Grime Pays

A U.K. garage and hip-hop roundup.


Treddin on Thin Ice

(XL, U.K.)

Snobs call grime "PlayStation garage," but if they were smart, grime producers would turn this from a diss into a badge of honor. (Instead they'll probably go all "musical"—read: lite jazz—like jungle and 2-step.) Grime auteur Wiley, mentor of Dizzee Rascal, molds those underwater ripples, power-up chings, and end-level chongs into furious stabs and queerly haunting melodies on Treddin. He also finds new shapes for his haughty, imperious flow, from love-struck sly wit ("Special Girl") to self-help anthem ("Pick Yourself Up") to outright silliness ("Goin Mad"). It's an auspicious debut, funnier and more accomplished, if not as startling, as Dizzee's.


Lord of the Decks: Fellowship of the Mic Pt. 2


Hosted by rubber-voiced ragga man Durty Doogz, this semiprofessional mixtape is the closest grime will probably see to an "official" compilation anytime soon, with an underground so simultaneously suspicious of attention and hungry for success. Weird, wired, unclassifiable tracks by Doogz ("Can't Hold Me Down") and Crazy Titch are somewhat undercut by retreats to retrograde Brit-rap on Sharkie Major's "Ghetto" and DM's "Bronx Tale." (Funny, I didn't know there was a Bronx in the U.K., too.) After the sucker-punch force with which garage announced its shocking NOW-ness, mediocre 1993 DJ Premier rips are kind of a disappointment. (On sale at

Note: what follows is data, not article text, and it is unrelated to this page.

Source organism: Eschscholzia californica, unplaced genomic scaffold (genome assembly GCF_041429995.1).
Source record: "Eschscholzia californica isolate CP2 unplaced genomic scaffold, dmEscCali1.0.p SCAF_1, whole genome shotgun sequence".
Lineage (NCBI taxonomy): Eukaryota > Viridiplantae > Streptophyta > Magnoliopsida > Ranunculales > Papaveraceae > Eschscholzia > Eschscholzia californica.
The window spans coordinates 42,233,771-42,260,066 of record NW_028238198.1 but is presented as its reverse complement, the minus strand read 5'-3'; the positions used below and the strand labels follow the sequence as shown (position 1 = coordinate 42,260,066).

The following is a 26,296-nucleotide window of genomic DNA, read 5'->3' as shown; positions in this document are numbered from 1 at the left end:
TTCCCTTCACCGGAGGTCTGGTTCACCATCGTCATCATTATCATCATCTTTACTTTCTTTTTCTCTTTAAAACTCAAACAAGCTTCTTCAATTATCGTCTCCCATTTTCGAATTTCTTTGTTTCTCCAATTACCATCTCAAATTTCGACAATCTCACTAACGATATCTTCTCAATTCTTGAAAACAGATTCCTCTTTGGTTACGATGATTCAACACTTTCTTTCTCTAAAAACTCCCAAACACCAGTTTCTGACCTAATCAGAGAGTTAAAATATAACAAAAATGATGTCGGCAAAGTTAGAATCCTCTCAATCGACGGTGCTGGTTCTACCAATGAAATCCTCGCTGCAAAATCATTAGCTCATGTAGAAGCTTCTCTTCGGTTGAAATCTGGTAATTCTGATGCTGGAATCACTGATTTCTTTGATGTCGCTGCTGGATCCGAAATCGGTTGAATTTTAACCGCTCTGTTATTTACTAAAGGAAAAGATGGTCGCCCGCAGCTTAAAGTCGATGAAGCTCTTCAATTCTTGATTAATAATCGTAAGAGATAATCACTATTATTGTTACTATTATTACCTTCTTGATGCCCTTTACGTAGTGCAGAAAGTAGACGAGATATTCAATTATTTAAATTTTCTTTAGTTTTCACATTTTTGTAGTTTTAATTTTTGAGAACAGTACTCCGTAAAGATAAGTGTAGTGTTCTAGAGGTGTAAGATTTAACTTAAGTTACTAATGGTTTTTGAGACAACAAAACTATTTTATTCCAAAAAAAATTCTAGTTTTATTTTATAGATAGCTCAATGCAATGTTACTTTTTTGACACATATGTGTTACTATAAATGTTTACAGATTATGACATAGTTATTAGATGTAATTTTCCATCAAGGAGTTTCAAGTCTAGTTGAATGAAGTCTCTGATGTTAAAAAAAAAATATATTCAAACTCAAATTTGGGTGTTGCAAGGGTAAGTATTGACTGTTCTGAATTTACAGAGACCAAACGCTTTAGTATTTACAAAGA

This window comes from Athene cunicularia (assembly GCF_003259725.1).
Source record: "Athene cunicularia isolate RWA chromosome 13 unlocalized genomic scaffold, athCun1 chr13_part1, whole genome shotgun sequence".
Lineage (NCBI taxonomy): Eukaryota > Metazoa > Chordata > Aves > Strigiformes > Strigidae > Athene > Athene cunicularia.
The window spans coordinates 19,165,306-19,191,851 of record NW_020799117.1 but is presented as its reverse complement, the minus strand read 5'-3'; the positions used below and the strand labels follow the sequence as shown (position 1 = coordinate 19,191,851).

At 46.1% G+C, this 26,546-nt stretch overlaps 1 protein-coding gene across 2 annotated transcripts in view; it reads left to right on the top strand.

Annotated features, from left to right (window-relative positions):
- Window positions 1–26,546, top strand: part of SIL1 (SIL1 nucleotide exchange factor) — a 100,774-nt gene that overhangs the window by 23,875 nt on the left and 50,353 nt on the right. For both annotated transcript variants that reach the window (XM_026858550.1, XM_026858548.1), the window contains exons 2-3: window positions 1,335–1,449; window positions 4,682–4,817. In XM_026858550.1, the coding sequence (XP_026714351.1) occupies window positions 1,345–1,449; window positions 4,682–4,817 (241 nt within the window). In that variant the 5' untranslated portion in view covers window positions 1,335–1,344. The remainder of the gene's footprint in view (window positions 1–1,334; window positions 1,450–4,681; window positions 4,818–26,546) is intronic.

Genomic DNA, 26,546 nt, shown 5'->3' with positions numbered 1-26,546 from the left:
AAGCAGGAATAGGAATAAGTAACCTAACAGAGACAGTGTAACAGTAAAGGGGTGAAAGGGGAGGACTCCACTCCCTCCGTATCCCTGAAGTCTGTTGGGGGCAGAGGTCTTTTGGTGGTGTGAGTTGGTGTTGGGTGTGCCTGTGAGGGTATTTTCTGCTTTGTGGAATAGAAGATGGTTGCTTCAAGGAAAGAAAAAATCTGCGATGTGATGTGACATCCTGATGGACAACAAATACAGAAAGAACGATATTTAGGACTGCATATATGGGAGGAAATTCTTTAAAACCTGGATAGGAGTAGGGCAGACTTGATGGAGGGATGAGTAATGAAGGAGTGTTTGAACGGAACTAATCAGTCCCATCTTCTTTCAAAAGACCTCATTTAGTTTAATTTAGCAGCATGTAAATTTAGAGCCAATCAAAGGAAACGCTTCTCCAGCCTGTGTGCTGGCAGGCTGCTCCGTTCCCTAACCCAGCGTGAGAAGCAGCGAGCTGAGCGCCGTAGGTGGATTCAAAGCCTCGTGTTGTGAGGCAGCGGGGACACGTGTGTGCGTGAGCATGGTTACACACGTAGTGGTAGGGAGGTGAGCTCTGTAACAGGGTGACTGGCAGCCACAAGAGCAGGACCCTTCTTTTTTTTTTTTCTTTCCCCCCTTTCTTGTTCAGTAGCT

I wouldn't dare call the baldly (and inaccurately) titled Grime a cash-in move, since it's got nothing to do with the real thing, where there's little money to be made anyway. Call it "Croydon crunk": bleak, cement-slab dance music that can't escape the specters of IDM and drum and bass. Which is not to say it's not a lot of fun on its own terms, from MarkOne's hammers-on-a-ship's-hull breakcore to Plasticman's (not to be confused with Richie Hawtin's Plastikman) gearshift-skanking Neubauten garage.


Bush Meat

(Big Dada)

Perhaps in response to grime, British rap has been stepping up its game lately, and this debut from Infinite Livez is the weirdest thing (with beats) you'll hear all year. Like El-P soundtracking Pee Wee's Playhouse, regular ol' rap and dancehall beats are slathered in molasses, corroded with acid (both kinds), and left out to dry like a prune in the sun. Meanwhile, sprites sing bush songs on the skits, and Mr. Livez raps about condiments before lactating into his girlfriend's mouth. File between Madvillain and the Residents.

comments powered by Disqus

Friends to Follow